The inclination towards a healthy lifestyle and wellbeing combined with monitoring and guidance with the help of tech gadgets has led to a surge in the demand for healthcare apps. With the increase in demand, there is a race on the supply side – healthcare app providers to provide high-quality software coupled with the state-of-the-art user experience targeting simplicity and minimalistic design.
Having said that, designing and developing a custom healthcare app is altogether a different ball game from the design and development process of traditional enterprise software. The right mix of the user, apt technology, interoperability with healthcare systems and deep understanding of the regulatory requirements formulates the perfect recipe for a successful healthcare software application.
According to a study, 80% healthcare app failed miserably after launch an alarming number to keep in mind while conceptualizing the solution. Don’t go by the rational of past success stories in other industry sectors and duplicating the effort and model in the healthcare sector as it is a tricky affair. With the perfect mix of the user, technology and regulatory requirements ensures a high-quality product, reduced cost in design and developments, a higher adoption and success rate with the end customer, and improved efficiencies in case of institutional or industrial non-customer-based healthcare software solution. Here we discuss in detail the know-how of user, technology and regulations from a design and development perspective.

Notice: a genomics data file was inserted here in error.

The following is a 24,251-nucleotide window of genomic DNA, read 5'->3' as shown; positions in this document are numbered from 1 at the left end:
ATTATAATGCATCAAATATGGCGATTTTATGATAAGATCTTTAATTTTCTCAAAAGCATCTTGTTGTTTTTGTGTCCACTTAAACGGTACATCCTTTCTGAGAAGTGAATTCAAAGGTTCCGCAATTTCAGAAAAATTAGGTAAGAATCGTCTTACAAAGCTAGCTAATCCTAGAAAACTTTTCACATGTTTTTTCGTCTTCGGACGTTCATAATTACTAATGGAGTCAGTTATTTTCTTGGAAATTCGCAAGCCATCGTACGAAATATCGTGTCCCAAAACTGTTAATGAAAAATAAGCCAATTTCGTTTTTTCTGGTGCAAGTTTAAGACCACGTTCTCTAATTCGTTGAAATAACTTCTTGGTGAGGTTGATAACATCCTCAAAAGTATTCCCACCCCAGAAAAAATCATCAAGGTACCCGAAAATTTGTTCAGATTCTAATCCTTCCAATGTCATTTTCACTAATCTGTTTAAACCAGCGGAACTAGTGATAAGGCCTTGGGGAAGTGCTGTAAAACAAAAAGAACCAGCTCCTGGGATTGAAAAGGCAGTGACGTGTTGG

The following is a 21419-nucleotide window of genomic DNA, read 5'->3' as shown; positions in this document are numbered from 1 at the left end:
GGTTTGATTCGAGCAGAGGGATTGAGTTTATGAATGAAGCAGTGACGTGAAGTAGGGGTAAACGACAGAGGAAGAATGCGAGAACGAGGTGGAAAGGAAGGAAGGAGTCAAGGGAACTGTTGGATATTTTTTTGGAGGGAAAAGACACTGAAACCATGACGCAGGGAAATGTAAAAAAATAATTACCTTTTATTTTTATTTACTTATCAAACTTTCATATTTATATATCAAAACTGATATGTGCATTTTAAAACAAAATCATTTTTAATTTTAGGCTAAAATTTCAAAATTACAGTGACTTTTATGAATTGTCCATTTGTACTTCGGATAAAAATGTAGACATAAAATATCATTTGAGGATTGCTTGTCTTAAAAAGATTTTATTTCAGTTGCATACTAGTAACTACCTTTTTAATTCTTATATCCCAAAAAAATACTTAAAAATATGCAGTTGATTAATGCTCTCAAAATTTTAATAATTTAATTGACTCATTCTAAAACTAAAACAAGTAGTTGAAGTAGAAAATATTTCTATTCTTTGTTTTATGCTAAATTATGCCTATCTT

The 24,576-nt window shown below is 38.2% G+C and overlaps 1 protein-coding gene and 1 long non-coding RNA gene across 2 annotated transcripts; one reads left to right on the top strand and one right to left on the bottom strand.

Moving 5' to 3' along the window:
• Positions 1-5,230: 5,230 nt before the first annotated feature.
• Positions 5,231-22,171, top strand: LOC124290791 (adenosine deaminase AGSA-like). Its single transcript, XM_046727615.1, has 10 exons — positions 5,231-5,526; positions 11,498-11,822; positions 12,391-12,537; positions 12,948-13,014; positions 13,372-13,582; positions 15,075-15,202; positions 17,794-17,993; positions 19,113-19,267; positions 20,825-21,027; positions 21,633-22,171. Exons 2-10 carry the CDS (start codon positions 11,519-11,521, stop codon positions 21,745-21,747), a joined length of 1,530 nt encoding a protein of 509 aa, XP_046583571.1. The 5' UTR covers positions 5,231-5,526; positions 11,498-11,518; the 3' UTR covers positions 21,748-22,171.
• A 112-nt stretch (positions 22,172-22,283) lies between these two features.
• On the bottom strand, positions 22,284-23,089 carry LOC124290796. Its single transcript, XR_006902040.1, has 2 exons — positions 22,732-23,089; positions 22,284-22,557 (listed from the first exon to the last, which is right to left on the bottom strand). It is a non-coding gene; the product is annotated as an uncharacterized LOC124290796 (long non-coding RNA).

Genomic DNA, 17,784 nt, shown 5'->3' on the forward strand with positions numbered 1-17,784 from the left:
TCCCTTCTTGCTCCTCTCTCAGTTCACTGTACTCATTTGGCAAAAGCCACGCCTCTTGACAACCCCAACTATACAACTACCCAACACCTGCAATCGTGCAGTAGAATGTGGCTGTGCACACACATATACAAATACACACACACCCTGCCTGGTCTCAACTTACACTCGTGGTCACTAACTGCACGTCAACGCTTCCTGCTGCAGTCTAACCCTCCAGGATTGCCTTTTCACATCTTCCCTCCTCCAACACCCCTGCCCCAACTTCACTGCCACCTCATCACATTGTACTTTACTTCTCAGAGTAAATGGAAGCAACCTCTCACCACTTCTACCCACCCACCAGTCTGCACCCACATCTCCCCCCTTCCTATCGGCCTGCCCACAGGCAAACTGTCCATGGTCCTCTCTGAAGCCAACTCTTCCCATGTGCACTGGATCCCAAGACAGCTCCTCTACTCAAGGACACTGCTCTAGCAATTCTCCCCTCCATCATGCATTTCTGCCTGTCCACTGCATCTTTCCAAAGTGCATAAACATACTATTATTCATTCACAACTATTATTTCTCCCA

Typical user for a healthcare application is patient and healthcare practitioners – Doctors, Nurse, Medical Administration, and Clinician. It is very important to know these set of users in and out. As there are multiple users often, sorting and bucketing these users into a homogenous group is a smart move. The entire idea and concept of the healthcare app should be focused around these users and their requirements from such health applications. In fact, such users should be considered as end customers and techniques such as customer journey mapping and customer personas should be applied to know your customer.
Customer journey maps are a visual representation of customer experience right from the starting point of customer contact with your business to a long-term relationship.